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Research and Discovery Toad

Research and Discovery

by Sean Patterson

Students pursue their intellectual passions through the Richter Scholars program

They are future scientists, doctors, psychologists, and artists — two dozen students who pour their time and brainpower into projects that extend far beyond themselves. Their quests are to better understand our world, and even to improve it.

Richter Scholars have researched everything from the social — alcoholism, racial stereotypes, reading disorders — to the scientific — natural protective mechanisms of the heart, the harvesting of anticancer agents, and cellular processes of plants when fighting viruses.

These select undergraduate and graduate students design and conduct their research projects independently, guided by faculty mentors. The scholars, who needed GPAs of 3.4 or higher to apply, received grants ranging from $300 to $4,000 to fund their projects.

Funds distributed this year totaled more than $84,000. The grants are awarded through the Paul K. Richter and Evalyn E. C. Richter Memorial Funds. This marks the fifth year George Fox received funding for the program.

Kristina Tucker

Kristina Tucker, senior, biology

Modulation of mitoKatp channel activity during acute temperature changes in amphibian cardiac mitochondria

Kristina Tucker’s research investigated the possibility of developing a preventative treatment for those at risk of heart failure.

Scientists have discovered a natural protective mechanism, ischemic preconditioning (IPC), that subjects the heart to brief periods of ischemia — a condition when tissues receive insufficient oxygen because of reduced, absent, or ineffective blood flow. Remarkably, these brief periods can actually protect the heart if it experiences a large attack — the reasons for which are still unclear.

For her project, Tucker turned to an unlikely source: toads. Her goal was to find out if toad heart mitochondria do have the IPC-related potassium channels, and if so, what can be learned about the IPC process by manipulating them. Her conclusion — that the channels exist in amphibians and can be chemically treated to open and close — encouraged Tucker.

“An understanding of how IPC operates in amphibians may yield insight into the mechanism of IPC in mammalian hearts, and the chemical agents I used may be useful in developing a preventative drug for people with cardiac ailments,” says Tucker.

Lia LaBrant

Lia LaBrant, senior, biology and history

Determination of Taxol: soil extractions and high-performance liquid chromatography

Lia LaBrant only had to visit her Vancouver, Wash., backyard to find the cancer-fighting chemical that inspired her Richter research project. Common in her region is the Pacific yew tree, an evergreen from which Taxol, an anticancer agent, is harvested. LaBrant wanted to determine if the soil surrounding its roots — and the plants and fungi that grew in it — are a viable source of the chemical.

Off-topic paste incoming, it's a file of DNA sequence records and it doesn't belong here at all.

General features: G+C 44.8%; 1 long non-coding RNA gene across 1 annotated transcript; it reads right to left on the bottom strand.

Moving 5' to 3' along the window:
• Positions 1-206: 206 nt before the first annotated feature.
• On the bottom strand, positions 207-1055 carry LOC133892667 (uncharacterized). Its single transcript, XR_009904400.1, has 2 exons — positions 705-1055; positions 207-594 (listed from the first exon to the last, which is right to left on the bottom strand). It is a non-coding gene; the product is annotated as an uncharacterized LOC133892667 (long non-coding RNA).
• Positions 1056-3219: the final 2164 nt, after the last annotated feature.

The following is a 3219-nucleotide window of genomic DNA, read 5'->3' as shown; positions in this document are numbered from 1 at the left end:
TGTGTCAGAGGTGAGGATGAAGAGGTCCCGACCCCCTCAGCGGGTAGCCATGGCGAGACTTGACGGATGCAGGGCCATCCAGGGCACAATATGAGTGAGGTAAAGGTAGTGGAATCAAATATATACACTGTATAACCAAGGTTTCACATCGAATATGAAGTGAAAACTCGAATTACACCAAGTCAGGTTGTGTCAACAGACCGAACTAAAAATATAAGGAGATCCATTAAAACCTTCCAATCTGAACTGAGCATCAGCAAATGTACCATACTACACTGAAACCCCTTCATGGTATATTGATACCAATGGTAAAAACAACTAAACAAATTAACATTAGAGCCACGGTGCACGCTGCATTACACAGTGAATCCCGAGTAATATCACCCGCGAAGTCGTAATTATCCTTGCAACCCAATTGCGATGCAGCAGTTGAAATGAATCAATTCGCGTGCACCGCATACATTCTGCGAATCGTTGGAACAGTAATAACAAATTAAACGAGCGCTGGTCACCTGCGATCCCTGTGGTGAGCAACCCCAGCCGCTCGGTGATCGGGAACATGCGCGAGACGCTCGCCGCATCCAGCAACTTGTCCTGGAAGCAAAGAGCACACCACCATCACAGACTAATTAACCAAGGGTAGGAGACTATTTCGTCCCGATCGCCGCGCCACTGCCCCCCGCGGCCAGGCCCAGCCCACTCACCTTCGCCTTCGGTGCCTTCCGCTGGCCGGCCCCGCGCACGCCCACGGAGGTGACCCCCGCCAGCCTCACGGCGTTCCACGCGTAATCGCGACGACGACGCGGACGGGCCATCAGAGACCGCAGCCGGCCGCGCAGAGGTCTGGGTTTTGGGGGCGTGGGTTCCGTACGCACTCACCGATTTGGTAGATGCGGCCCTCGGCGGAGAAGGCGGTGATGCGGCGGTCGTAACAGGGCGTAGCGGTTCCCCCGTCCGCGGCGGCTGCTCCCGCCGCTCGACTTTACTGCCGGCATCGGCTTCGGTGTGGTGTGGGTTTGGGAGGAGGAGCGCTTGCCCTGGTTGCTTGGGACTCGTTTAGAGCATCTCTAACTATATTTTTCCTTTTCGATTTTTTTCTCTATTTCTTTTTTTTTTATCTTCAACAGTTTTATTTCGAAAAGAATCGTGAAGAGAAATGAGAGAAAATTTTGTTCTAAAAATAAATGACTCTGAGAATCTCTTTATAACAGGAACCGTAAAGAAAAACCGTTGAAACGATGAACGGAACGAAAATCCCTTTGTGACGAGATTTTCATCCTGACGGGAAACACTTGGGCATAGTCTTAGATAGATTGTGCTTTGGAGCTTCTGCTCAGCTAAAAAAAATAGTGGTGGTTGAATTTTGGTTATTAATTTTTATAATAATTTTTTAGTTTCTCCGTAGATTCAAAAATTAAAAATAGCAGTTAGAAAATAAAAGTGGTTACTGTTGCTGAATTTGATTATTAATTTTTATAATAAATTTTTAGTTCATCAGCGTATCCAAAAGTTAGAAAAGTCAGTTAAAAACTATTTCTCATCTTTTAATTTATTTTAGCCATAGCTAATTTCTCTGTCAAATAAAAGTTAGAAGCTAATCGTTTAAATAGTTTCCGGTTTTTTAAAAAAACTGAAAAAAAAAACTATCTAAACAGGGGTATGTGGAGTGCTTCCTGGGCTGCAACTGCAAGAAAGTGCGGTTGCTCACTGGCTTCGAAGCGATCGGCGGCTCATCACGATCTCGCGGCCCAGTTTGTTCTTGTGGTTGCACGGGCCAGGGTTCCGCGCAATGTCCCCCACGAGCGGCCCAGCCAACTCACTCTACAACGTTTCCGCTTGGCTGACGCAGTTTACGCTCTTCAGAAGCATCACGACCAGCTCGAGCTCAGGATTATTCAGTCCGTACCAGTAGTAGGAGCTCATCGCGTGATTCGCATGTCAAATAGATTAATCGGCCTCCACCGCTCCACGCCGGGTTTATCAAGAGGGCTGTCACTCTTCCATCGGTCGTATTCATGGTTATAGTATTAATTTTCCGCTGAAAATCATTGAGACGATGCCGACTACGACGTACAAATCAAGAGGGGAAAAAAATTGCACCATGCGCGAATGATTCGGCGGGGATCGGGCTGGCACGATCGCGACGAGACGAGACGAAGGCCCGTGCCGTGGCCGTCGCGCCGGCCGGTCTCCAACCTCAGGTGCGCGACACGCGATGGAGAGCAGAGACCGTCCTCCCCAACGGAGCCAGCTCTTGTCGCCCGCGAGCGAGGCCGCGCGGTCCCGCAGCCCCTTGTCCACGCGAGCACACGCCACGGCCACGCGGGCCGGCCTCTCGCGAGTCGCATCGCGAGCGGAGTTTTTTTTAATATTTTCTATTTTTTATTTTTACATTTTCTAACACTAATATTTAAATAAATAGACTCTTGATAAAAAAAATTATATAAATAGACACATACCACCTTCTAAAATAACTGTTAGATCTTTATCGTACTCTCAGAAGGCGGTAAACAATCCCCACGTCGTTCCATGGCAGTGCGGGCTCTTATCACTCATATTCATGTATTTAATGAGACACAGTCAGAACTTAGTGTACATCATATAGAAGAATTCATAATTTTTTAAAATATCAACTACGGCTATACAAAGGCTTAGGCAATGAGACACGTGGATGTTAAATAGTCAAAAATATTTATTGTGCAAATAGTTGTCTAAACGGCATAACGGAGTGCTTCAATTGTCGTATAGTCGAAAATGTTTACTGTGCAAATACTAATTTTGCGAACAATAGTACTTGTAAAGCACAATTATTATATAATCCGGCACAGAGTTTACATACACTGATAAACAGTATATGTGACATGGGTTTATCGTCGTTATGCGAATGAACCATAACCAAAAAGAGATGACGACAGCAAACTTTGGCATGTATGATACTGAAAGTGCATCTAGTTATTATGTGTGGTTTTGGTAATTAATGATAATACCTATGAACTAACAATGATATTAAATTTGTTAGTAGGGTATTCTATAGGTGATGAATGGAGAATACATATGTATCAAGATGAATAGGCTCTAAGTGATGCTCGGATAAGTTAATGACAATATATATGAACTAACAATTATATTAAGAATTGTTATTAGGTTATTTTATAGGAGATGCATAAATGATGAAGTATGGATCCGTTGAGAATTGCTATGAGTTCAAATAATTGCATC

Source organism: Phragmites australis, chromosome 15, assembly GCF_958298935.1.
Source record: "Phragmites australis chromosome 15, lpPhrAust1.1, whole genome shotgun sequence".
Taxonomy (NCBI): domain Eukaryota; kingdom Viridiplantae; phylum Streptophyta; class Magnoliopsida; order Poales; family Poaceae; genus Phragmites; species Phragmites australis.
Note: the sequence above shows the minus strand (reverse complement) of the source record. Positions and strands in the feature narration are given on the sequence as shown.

If Taxol can be extracted from plants and fungi — and if the gene can be manipulated to produce more Taxol in known sources — the expensive compound could be made available to a greater number of cancer patients at a more affordable price.

LaBrant said further trials this spring should help her determine if the same genes acting in the plant are acting in the fungus — and if those genes can be introduced into non-Taxol-producing species to cause them to produce Taxol as well.

Travis Lund

Travis Lund, senior, chemistry

Molecular mission

Travis Lund, a senior chemistry major and former Richter scholar, was one of eight American students selected for the National Science Foundation’s Research Experience for Undergraduates “ThaiREU” program, organized by the University of California-Santa Cruz.

The Americans spent 10 weeks at Chulalongkorn University in Bangkok, pairing off with eight Thai students to tackle specific scientific experiments.

Lund and his research partner were charged with the task of creating a new, or “novel,” molecule with very specific properties. To do so, they combined various liquid and solid compounds in a specific sequence to custom-build the molecule. Their project was titled “Synthesis of a Heteroditopic Receptor from Calix[4]arene.”

Among the practical applications of this successful project is the potential to create a compound whose binding capabilities could be used to extract toxins from the body or nuclear waste from the environment.

Kirk Grover

Kirk Grover, senior, cinema and media communication

“Legend” (film)

Communication arts professor Raymond Anderson calls it the most ambitious film project a George Fox student has ever undertaken. For Kirk Grover, the release of his movie, tentatively titled Legend, is the culmination of a yearlong process — and, he hopes, the springboard to a career in the filmmaking industry.

Grover, who graduated in December with a degree in cinema and communications, used Richter Scholarship funds to write, direct, and produce the film, an action-adventure picture about a family’s struggle to preserve the secret of an ancient, mysterious wooden box that may contain a deadly virus.

The project’s sheer scope — from the unprecedented hiring of professional actors to the myriad of shoot locations — sets it apart from previous George Fox student films, Anderson says.

Grover began filming in October. The Richter grant allowed him to cast professionals in the four lead roles and assemble a crew of 14. Shoots took place in and around Newberg, including the SP Newsprint paper mill, with its steam pipes and a bubbling lake serving as the ideal hideout for the film’s villain.

The movie is scheduled for presentation at the annual Fox Film Festival this spring. Grover, 23, hopes to show it at other student and independent festivals.

He began writing the script for Legend last spring. It tells the story of a Japanese father and son who inherit the box and move to the United States in an effort to prevent a villain and his henchmen from stealing it and unleashing its potentially deadly contents on the world.

“While there is action, the focus is really on the relationship between the father and son,” Grover says. “The father doesn’t believe the son is strong enough to handle the responsibility of being a guardian of the box, and the son sees a father whose love is attached to the box.”

Ultimately, Grover hopes to make films that integrate his faith in Christ.

“Hollywood is definitely a mission field,” says Grover, now a promotions assistant at The Fish radio station in Portland. “If God opened the door, I’d love to go down there and make movies with positive, inspirational messages.”

Jonathan Woodhouse

Jonathan Woodhouse, doctor of psychology student